Her commander never reported the discovery of a contraband book found secreted in Hu’s quilt,  Michelangelo’s life drawings.

Hu found the book during her time spent working in the hospital library. There was a room full of forbidden books, and she had the key. She regularly took titles away to read, but the drawings by Michelangelo, she said, changed her.

“The first time I saw this book, this time a big, big wake-me-up,” Hu said.
She took the book to her quarters and would draw from it under torchlight at night until “spies tell my boss”, and then the book was gone. 

The library housed forbidden records too. Hu took them back to the radio office on Saturday nights, to listen with four close friends of a similar age. Assembled around the record player, they felt their minds open.

‘‘The first I remember was Beethoven, [Symphony] No 9 and also Tchaikovsky; Swan Lake – this ballet music! Oh, my, God,” Hu said. “When we listen, we think this whole world change. I can see many beautiful pictures... my mind just hungry for this.

“Also like Wagner. Oh my God –  so powerful.”
Hu was there when a truck came and took the records away in 1975. They were to be taken to a factory and made into something else.

Hu “cried on the inside”, but she also felt lucky that she had listened to most of the collection. She stashed some of her favourites under the library carpet before they could be got at. “I save 30, I think. Some of my favourite – Tchaikovsky, Chopin – oh my God – so powerful.”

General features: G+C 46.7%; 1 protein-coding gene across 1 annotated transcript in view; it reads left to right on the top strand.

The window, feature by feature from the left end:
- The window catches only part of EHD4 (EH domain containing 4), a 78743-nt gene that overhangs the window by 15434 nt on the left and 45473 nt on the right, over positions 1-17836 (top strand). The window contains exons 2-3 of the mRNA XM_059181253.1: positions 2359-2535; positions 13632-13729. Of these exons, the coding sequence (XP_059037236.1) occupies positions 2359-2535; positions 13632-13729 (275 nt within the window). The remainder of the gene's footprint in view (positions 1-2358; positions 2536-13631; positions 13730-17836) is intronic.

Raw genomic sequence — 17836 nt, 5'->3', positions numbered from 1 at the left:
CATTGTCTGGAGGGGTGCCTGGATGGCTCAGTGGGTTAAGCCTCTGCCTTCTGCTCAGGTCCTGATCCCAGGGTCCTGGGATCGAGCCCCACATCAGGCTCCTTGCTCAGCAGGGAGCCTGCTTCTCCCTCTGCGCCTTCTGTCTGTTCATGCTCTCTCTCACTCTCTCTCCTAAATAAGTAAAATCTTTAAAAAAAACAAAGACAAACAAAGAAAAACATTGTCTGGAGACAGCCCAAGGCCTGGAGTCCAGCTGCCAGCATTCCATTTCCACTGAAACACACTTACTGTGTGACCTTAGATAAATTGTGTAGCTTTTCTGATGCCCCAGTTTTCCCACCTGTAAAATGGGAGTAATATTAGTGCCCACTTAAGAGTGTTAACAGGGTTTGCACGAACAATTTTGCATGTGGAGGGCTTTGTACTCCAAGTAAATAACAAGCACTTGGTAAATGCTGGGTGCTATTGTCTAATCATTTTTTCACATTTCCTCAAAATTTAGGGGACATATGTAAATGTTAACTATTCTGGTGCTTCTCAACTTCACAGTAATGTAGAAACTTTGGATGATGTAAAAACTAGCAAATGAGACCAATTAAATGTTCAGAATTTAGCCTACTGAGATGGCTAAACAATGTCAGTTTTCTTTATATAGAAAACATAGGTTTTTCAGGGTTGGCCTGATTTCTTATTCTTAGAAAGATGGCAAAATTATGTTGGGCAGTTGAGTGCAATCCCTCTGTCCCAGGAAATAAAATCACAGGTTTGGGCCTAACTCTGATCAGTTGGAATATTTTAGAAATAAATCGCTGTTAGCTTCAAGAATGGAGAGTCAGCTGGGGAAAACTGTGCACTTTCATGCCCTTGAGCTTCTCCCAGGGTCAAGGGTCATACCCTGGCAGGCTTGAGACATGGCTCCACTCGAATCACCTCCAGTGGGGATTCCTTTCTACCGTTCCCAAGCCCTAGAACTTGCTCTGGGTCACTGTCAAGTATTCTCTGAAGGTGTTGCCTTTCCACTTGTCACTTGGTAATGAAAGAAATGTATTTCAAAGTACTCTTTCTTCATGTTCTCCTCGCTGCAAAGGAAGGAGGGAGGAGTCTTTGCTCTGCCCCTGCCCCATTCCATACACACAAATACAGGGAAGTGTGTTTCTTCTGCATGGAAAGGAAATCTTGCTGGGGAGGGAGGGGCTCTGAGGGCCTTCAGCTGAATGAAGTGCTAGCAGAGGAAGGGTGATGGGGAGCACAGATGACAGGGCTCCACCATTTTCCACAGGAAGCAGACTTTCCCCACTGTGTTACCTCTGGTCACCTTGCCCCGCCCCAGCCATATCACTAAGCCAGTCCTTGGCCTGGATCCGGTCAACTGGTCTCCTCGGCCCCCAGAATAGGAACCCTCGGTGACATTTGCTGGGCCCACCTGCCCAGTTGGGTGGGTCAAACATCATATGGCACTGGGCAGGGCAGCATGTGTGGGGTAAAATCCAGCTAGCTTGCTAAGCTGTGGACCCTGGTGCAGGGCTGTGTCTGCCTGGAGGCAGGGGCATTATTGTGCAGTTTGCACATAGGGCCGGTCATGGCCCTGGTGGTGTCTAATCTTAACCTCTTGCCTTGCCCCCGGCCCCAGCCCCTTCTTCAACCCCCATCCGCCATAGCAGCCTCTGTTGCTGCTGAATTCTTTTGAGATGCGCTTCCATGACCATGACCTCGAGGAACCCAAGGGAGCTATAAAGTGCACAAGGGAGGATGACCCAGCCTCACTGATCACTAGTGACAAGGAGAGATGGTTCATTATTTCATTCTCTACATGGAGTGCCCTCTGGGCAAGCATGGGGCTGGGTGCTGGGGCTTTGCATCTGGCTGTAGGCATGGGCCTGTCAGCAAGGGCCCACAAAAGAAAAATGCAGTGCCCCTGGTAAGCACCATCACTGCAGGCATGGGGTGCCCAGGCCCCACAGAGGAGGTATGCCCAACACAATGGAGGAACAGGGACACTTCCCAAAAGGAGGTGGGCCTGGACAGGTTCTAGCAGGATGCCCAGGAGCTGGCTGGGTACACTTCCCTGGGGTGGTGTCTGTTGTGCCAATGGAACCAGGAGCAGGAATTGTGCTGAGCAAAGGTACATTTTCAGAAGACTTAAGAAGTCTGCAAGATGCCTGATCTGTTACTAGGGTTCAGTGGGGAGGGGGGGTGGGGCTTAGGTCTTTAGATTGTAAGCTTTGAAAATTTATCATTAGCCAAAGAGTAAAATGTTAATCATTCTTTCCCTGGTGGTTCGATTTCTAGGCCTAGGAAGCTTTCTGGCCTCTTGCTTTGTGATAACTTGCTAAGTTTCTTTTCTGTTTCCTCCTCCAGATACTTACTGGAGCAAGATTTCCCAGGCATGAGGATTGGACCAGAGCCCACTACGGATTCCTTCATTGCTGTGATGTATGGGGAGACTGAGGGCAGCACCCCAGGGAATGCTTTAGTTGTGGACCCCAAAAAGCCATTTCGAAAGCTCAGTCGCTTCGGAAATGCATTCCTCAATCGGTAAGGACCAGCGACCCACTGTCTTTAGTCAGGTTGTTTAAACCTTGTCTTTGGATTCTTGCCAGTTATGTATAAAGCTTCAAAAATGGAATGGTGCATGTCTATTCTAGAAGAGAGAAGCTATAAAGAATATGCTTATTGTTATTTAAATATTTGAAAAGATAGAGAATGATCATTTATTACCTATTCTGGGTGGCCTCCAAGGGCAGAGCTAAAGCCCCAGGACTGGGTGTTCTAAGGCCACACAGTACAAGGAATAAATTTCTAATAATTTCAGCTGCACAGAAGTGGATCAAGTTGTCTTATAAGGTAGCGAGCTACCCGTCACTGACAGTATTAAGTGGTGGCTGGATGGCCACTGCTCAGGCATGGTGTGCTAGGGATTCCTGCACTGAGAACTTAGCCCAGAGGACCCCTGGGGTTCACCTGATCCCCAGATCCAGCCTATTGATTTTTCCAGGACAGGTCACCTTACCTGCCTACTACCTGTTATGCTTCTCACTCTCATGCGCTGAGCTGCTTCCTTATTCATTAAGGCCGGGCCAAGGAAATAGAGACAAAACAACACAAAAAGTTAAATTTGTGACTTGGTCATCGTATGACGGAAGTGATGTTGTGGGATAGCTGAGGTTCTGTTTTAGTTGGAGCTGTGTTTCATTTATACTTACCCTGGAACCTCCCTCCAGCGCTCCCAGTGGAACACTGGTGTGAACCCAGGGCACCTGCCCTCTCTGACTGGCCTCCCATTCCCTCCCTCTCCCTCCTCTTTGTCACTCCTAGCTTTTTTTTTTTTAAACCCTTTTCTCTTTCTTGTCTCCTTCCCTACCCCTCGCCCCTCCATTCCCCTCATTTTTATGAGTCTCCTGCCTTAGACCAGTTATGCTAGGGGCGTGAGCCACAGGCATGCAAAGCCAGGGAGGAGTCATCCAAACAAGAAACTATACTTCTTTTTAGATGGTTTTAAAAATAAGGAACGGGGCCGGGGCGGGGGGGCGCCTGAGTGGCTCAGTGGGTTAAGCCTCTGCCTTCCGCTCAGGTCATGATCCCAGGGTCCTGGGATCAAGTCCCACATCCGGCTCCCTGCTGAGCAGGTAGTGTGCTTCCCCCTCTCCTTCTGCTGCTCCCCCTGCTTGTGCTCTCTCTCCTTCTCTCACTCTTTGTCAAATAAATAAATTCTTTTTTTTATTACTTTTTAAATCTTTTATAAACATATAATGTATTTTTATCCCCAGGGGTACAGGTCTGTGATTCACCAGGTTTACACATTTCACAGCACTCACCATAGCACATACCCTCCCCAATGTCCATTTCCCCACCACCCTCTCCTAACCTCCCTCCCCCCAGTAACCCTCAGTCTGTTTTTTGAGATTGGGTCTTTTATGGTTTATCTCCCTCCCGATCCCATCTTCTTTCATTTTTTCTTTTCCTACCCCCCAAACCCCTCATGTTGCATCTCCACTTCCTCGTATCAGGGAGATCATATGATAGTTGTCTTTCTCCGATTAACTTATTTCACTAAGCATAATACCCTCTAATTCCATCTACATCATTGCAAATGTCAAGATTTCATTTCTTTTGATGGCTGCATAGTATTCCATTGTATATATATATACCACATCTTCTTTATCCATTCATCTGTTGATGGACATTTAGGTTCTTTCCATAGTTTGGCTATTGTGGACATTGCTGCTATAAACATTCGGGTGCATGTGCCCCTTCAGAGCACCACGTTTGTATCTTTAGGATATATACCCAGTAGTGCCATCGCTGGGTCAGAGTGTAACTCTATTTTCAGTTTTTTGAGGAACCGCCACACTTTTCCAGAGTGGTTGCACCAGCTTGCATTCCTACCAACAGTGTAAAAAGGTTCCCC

Late in her military service, Hu spent four years studying traditional Chinese painting, graduating in 1983 from Tianjin Academy of Fine Arts with a finetuned grasp of the meticulous Gongbi style.

She worked as a portrait artist in Auckland Markets for a while after migrating to New Zealand, worked for a year as an illustrator at Time/Warner, and in 1991 established an open studio in Auckland, having taken up oil paints after her supply of proper rice paper ran out and she couldn’t find more. Her unique style is the result of oil paint applied in the traditional Gongbi style. 

Her most ambitious creation is the 14-metre long Relic of the New 87 Immortals, an appropriation of a scroll painting of the Northern Song dynasty in which a procession of Chinese women through the ages replace the 87 immortals. The work chronicles the women’s changing wardrobes, from the odalisques, imperial concubines and ordinary women of the Qing Dynasty, to the “Western maxiskirt” popularised in Shanghai in the 1930s, the unisex clothes of the ’60s, flared trousers of the ’70s, and bikinis and beanies of the 1990s and 2000s.

More recently, Hu was commissioned to create artwork for Sydney’s Chinese New Year Festival. It is her white horse, on a backdrop of vivid pink, which adorns the event’s promotional material. 
Many of Hu’s creations are born out of a studio about 50 metres from the house overlooking the Kangaroo Valley. It is a generous retreat, more than 100 square metres in size, purpose-built for Hu, with plentiful light. 

The artist wakes early to start work and easily stays painting for nine hours. In winter time she will arrive at 6am or 6.30am, start a fire, have her first coffee and watch the sun rise, then put something on the CD player. Hu likes some contemporary music. Other times she plays the classics – Beethoven, Tchaikovsky, Wagner,  powerful still.